JAWS undoubtedly dropped on college campuses across Oklahoma when Gov. Mary Fallin proposed a nearly $50 million cut in the higher education budget for the coming fiscal year. But money isn’t the only concern of college officials this year.
Like other functions of state government, higher ed isn’t immune to legislators’ knack for getting distracted by bills that don’t serve the state and its people all that well.
For years, higher ed has been fighting legislation to allow guns on campuses. This year’s no different. Last week, the state House passed a bill that could allow licensed handgun owners to carry weapons on campus without prior written consent. Rep. John Enns, R-Enid, said the bill also would give school authorities freedom to ban weapons from campus.
Rep. Jerry McPeak, D-Warner, warned that the bill was a bad idea. A former college dean, McPeak described a time he successfully disarmed a drunk college student who was carrying a shotgun. “My students normally made good decisions until they consumed alcohol. Then their decisions weren’t so good anymore,” he said.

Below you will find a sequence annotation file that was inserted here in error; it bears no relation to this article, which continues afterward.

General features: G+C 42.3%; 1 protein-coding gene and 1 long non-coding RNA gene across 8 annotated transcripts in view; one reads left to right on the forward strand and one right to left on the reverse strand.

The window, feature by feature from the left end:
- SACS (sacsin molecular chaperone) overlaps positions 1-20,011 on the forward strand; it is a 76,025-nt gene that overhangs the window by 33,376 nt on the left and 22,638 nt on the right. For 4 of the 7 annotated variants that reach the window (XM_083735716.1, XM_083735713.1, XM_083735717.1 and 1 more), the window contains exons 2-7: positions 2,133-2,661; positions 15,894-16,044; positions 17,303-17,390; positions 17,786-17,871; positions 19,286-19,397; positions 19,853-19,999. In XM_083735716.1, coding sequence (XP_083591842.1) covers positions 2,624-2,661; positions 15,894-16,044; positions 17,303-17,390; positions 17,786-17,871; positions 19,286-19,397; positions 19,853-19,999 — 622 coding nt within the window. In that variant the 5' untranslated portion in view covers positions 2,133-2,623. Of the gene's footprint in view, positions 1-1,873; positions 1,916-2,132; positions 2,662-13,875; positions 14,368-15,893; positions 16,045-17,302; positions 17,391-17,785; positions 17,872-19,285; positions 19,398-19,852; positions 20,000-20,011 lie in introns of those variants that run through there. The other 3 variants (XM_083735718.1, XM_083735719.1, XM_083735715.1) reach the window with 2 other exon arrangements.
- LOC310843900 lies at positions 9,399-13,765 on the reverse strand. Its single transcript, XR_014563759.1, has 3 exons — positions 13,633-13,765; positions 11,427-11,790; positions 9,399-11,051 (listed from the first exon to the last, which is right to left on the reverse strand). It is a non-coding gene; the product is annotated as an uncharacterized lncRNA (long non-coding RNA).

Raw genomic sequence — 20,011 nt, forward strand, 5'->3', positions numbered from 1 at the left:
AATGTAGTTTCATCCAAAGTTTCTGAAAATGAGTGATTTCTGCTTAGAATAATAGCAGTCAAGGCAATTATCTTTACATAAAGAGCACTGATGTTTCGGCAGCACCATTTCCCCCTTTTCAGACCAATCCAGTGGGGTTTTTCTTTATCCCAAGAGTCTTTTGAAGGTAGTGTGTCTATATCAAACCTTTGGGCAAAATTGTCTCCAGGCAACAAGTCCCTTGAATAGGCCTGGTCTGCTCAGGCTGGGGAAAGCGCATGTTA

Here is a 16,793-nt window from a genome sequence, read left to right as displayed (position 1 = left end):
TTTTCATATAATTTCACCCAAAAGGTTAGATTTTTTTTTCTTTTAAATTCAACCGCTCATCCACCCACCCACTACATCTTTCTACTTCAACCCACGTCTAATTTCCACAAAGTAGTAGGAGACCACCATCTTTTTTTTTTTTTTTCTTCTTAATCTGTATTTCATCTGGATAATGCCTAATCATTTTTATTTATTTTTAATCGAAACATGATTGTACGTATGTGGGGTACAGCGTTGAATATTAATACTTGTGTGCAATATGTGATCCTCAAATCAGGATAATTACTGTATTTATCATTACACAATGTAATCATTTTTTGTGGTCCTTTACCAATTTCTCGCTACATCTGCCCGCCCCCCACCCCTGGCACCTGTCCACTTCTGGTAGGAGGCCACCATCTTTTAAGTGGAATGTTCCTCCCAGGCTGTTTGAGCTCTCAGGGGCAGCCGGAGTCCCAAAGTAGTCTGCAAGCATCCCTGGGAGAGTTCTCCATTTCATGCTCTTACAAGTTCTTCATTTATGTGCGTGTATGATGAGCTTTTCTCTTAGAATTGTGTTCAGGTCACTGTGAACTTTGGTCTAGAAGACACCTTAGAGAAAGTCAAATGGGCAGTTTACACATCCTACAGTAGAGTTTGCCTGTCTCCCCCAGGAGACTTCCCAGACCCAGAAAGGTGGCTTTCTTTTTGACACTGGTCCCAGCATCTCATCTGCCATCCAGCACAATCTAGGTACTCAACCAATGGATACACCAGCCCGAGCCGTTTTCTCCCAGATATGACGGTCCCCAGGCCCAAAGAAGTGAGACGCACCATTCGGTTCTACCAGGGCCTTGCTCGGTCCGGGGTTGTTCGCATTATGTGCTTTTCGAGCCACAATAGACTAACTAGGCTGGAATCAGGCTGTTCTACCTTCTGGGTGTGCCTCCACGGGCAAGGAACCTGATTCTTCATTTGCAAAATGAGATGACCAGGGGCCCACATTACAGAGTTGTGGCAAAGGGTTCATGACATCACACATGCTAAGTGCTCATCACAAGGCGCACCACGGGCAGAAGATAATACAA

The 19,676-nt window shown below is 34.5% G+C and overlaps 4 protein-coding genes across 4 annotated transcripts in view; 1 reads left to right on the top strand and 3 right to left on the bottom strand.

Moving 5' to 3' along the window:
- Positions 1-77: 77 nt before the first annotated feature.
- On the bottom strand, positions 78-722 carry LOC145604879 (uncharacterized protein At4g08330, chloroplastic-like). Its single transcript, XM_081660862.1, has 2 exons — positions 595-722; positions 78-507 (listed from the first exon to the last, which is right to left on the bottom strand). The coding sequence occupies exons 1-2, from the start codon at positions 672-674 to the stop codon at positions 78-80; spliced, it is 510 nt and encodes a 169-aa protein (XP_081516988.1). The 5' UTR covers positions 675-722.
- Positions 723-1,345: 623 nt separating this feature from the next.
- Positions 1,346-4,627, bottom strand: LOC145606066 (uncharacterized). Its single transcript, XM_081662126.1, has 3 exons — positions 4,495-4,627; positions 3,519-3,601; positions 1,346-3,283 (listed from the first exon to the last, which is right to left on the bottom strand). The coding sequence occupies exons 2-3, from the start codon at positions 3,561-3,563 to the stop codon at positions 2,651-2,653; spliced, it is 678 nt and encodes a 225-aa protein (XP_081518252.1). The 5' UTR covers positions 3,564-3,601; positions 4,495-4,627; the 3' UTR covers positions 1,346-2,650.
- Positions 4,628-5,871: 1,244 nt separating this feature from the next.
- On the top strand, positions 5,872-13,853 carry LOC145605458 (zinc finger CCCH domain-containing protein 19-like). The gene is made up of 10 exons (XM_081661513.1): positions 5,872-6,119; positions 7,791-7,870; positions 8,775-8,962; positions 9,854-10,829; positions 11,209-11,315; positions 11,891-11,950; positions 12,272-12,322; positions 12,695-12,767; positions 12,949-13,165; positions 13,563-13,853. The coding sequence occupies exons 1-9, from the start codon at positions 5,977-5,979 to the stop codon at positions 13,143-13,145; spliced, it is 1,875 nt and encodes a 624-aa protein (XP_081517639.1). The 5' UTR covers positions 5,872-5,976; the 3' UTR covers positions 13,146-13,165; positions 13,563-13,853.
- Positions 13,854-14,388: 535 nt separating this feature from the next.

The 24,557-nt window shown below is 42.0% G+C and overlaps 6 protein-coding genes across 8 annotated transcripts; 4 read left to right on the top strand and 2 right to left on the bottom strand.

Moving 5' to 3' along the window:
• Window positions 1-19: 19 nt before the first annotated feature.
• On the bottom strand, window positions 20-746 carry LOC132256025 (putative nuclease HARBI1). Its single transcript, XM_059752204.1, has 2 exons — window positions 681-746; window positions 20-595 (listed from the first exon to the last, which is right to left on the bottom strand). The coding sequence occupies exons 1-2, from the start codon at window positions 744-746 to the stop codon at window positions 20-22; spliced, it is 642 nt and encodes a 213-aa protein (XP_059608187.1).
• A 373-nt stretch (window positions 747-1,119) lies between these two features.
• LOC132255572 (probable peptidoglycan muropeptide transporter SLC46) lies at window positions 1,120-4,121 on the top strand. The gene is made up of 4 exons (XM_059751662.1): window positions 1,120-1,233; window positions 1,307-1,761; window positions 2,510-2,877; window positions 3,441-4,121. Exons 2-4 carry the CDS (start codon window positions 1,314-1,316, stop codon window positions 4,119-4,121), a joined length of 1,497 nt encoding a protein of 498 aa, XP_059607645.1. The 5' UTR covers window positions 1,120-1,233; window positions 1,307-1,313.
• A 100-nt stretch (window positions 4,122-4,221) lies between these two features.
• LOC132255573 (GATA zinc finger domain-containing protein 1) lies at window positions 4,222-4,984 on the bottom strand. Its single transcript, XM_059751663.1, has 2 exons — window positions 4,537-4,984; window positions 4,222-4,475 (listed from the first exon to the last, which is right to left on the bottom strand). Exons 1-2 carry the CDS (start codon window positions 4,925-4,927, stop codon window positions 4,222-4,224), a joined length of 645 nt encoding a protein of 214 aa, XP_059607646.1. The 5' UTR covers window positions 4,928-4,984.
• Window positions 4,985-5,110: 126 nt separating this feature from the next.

While that’s far from the best defense we’ve heard for a ban of guns on campus except under special circumstances with the written permission of administrators, McPeak’s concerns aren’t without merit. In fact, protecting college campuses is one of higher ed’s chief legislative agenda items.
“There is no scenario in which allowing guns on campuses will do anything other than create a more dangerous environment for our students, faculty and visitors,” according to the legislative agenda posted on the state regents’ website. “In the past six legislative sessions, bills have either been introduced or discussed that would allow guns on campus. Each attempt has been successfully defeated ... ensuring similar legislation does not become law will continue to be a state system priority.”
The Oklahoma’s Promise college scholarship program for low- to middle-income families also seems a perennial target of perhaps well-meaning but misguided lawmakers. This year, at least one bill would have the effect of further restricting access to the program to students who may need it the most.